Bailey Hanks is more than a chicken sandwich


I have to toss my hat in the ring on this Bailey Hanks feeding frenzy. I just returned from a seven-week stint in Birmingham, Alabama playing Emmett to her sparkling Elle and Bailey Hanks is charming and sweet, just as I expected her to be.

Now, don’t get me wrong: I fully support a strong fight for equality and have been quite vocal in that charge. It upsets me that the  president of Chik-fil-A donates significant funds to organizations that work hard to keep me less-than-equal in the United States. Seeing so many people turn out to glibly support a company’s thinly veiled PR campaign (“Chik-fil-A Appreciation Day”) turned my stomach. And yes, Bailey Hanks did tweet a photo of her meal on that day.

Which brings us to the crux of the issue: Bailey Hanks is not mean spirited nor is she outwardly hateful to the gays in her life. Neither is she terribly worldly nor strikingly politically active. I can’t expect everyone in my life to agree with my opinions, but I do expect my colleagues to treat me with respect in the workplace. And whether or not Bailey believes me to be living in sin, she was kind and generous in the theatre, treating me like anyone else in the cast regardless of sexual orientation.

And I don’t presume her to be duplicitous in the least. But even if she is being two-faced, I can hardly hold that against her. To quote my dear RuPaul, “What other people think of me is none of my damn business.” Now, what other people say and do to me are entirely my business, and by those standards Bailey is a friend.

I honestly believe that Bailey Hanks posted that photo of her meal because she loves those damn chicken sandwiches SO MUCH. Typing the caption for her Instagram, I can’t imagine her thinking, “Hahahaha, fuck you GayMerica! I’ll eat this sandwich and trample on your rights.” Is inadvertent support for inequality still offensive? Absolutely. Do I think her action stems from ignorance rather than hate? 100%.

Ignorance is never an excuse, but it is frequently an explanation.

It’s easy to slam her in this situation. Her post coincided with a Facebook avalanche of pithy photos and quotes taking up arms against Chik-fil-A. How could she not know what she was doing? But to assume she’s a bigot and that she’s schemingly used the gays for her own personal gain is too simple. The challenging option here is to ask her how she feels. Is Bailey informed on the issues facing gay citizens today? I don’t know, I never asked her. Perhaps some of you got in touch with Bailey before going live with your posts, but surely she had already received enough vitriol to properly push her into disappearance. Our path to equality is paved in education, not excoriation. Inviting our opponents into dialogue is essential to moving forward.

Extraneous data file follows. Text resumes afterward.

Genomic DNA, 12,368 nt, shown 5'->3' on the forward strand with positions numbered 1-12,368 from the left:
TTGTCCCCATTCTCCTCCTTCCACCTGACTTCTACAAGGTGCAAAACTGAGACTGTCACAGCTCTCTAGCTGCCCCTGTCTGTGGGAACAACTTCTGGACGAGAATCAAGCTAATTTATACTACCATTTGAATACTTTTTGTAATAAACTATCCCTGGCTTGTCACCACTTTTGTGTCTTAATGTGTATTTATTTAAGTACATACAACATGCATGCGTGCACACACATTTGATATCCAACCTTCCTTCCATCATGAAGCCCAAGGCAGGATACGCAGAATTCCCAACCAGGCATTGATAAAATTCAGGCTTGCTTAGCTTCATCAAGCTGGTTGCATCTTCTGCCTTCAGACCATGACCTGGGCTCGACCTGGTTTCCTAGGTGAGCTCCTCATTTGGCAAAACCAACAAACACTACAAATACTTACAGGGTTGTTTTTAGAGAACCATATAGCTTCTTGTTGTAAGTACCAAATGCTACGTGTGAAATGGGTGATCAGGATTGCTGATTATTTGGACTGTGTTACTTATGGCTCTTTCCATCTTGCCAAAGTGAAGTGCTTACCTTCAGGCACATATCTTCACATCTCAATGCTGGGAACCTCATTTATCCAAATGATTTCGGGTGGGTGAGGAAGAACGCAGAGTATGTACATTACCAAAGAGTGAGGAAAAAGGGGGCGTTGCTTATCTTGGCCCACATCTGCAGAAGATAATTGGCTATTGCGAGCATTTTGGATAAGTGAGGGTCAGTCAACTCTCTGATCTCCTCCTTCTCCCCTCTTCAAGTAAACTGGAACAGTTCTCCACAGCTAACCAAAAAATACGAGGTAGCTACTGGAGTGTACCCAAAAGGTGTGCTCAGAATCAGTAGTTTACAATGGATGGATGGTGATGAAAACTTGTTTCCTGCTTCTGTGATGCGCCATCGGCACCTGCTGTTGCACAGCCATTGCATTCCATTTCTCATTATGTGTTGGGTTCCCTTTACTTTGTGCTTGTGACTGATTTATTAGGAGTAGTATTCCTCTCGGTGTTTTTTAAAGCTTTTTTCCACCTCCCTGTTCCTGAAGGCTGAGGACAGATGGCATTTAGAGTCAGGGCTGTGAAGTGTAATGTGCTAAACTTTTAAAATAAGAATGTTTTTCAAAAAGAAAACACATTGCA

And yes, there are times to scream. When Rick Santorum likens my homosexuality to polygamy, incest and adultery? I will be loud. When Bailey Hanks posts a photo of her meal, a picture that unashamedly supports my foe? I will be kind.

Here’s where I stand: Bailey, I know you, I know you’re a good person. I’d like to hear how you feel about marriage equality and gay rights in America. If you agree with my stances, fantastic. I’ll kindly ask you to rethink your support of Chik-fil-A and know that we all have to pick our battles. If you disagree with my views (as is your prerogative), then I invite you talk. I’d like to understand where you’re coming from and hope to share my path with you as well.  Now, there is a third option. If you neither agree nor disagree with my opinions on gay rights, but rather, have little information on the current events, I’d like to help you understand what’s happening in this country right now. Deal?

I am a gay man and among my many parents are lesbian mothers. The legal challenges facing my family are absurd and unfair. I hope that my rights aren’t subject to money spent at a fast-food joint. I want to get married and I want to continue working with the same wonderful people I’ve had the honor of working with in NYC and abroad. Bailey, I count you among those people. I hope you think as highly of me, but more than that, I hope (and presume) you want to learn about the adversity your colleagues face every day. I don’t doubt that you are and will continue to be an advocate for equality. I know it’s in your heart.

Much love,


*Update: 8/11/12*
My reaction to a reader on Facebook who questioned why Bailey hasn’t responded more quickly with something other than her religion as defense: